, seize them to his own use, unless hé con. But in case the lord indicted him for felony, trived to dispose of them again before the it was otherwise; for the lord could not irlord had seized them ; for the lord had flict a capital punishment on his vilta then lost his opportunity,

without calling in the assistance of the la In many places also a fine was payable Villeins, by this and many other means, to the lord, if the villein presumed to marry in process of time, gained considerable his daughter to any one without leave from ground on their lords; and in particular the lord; and by the common law the lord strengthened the tenure of their estates : might also bring an action against the hus- that degree, that they came to bave so band for damages in thus purloining his them an interest in many places fule do property. For the children of villeins were good, in others better than their lots also in the same state of bondage with their for the good nature and benevolence et parents, whence they were called in Latin, many lords of manors

, having, time out ei nativi, which gave rise to the female appel- mind, permitted their villeins and ther lation of a villein, who was called a neife. children to enjoy their possessions withoi In case of a marriage between a freeman interruption, in a regular course of descrita

the common law, of which custom is the for they also had a scruple in conscience life, now gavethem title to prescribe against to empoverish and despoil the church so the lords; and, on performance of the same much as to manumit such as were bond to services, to hold their lands, in spite of their churches, or to the manors which the any determination of the lord's will. For, church had gotten; and so kept their vilthough in general they are still said to hold leins still.” By these several means the getheir estates at the will of the lord, yet it is nerality of villeins in the kingdom have such a will as is agreeable to the custom of long ago sprouted up into copyholders : the manor ; which customs are preserved their persons being enfranchised by manu. and evidenced by the rolls of the several mission or long acquiescence; but their courts-baron in which they are entered, or escates in strictness remaining subject to kept on foot by the constant immemorial the same servile conditions and forfeitures usage of the several manors in which the as before; though, in general, the villein lands lie. And, as such tenants had no- services are usually commuted for a small thing to she'w for their estates but these pecuniary quit-rent. custoins, and admissions in pursuance of As a farther consequence of what has them entered on those rolls, or the copies been premised, we may collect these two of such entries witnessed by the steward, main principles, which are held to be the they now began to be called ' tenants by supporters of a copyhold tenure, and withcopy of court-roll,' and their tenure itself out which it cannot exist: 1. That the lands * a copy-hold.'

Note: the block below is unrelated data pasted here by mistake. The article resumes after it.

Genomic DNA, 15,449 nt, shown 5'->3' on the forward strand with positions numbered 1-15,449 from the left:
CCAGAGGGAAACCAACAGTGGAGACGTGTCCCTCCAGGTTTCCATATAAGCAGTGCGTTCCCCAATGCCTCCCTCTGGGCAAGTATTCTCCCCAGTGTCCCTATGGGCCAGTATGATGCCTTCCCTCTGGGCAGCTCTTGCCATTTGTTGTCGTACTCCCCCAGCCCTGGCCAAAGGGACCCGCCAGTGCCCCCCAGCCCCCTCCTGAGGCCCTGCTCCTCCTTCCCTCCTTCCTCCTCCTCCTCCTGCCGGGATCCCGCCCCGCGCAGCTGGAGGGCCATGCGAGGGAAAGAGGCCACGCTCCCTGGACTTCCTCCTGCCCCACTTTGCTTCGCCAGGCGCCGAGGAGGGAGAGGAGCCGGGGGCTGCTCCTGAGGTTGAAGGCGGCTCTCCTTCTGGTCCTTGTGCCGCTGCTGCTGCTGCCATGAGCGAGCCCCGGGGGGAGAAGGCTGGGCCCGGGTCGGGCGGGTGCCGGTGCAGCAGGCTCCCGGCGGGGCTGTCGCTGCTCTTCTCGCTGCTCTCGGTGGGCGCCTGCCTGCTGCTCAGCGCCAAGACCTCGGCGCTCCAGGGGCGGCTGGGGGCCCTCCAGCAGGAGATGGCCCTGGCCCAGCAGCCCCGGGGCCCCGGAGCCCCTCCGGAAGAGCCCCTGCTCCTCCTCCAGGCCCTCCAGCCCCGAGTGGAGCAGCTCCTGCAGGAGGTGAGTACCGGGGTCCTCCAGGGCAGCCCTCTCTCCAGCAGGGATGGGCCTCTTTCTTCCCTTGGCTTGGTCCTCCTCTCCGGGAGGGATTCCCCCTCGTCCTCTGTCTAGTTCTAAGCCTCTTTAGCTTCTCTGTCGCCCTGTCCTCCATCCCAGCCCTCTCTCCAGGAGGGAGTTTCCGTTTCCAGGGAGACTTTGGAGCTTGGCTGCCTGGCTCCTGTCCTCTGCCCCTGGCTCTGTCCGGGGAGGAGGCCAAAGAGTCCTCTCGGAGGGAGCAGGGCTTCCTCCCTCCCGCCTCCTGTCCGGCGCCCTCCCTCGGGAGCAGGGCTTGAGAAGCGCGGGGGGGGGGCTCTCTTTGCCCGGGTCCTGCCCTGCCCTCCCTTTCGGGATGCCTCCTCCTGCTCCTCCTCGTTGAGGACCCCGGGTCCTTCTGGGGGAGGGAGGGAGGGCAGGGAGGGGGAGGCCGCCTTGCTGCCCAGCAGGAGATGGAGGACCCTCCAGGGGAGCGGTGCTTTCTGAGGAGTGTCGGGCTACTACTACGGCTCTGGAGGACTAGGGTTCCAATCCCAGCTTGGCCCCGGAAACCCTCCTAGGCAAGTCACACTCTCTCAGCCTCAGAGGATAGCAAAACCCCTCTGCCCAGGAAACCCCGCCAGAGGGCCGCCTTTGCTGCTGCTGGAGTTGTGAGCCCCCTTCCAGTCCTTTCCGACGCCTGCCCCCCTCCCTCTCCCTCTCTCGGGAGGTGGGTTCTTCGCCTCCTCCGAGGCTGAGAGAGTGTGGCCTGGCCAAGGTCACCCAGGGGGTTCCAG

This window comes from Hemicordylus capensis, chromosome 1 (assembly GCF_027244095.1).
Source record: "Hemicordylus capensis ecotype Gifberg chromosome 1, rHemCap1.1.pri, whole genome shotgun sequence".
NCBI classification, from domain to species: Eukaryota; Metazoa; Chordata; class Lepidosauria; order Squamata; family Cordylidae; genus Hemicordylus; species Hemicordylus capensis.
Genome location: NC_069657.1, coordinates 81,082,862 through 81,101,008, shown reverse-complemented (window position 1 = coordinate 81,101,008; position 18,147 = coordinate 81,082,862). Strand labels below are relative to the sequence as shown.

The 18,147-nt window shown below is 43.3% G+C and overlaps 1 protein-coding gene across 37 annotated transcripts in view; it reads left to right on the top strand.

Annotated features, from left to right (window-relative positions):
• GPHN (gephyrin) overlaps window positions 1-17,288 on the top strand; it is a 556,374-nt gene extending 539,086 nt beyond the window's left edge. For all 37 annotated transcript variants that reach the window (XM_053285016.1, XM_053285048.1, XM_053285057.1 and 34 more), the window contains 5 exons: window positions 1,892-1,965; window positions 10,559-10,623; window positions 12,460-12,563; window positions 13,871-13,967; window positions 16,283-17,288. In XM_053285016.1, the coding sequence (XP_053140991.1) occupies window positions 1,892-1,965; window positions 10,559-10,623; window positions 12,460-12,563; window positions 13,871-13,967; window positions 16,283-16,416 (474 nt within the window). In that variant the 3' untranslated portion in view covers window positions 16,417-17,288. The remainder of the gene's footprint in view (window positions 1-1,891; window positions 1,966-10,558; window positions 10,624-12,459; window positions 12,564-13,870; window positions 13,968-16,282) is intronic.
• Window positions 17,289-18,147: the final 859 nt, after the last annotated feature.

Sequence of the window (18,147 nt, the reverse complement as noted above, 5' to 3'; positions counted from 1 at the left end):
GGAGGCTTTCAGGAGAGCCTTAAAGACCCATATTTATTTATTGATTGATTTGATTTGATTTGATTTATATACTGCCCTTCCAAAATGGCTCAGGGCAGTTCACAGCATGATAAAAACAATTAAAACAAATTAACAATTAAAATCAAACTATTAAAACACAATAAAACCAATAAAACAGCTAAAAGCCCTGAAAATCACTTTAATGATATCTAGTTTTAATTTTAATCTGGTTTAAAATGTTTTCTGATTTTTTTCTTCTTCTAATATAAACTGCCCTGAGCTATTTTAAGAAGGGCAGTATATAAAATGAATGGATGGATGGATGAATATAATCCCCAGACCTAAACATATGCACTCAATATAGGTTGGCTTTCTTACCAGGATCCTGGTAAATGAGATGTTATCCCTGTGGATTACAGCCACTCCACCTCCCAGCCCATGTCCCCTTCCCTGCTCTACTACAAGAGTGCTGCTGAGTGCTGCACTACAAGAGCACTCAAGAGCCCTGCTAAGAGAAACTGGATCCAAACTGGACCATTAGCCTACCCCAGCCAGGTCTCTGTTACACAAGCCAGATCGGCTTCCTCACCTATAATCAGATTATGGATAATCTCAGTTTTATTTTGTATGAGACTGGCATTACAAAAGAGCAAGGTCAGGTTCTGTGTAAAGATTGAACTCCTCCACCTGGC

be parcel of, and situate within, that maThus copyhold tenures, as Sir Edward nor under which it is held.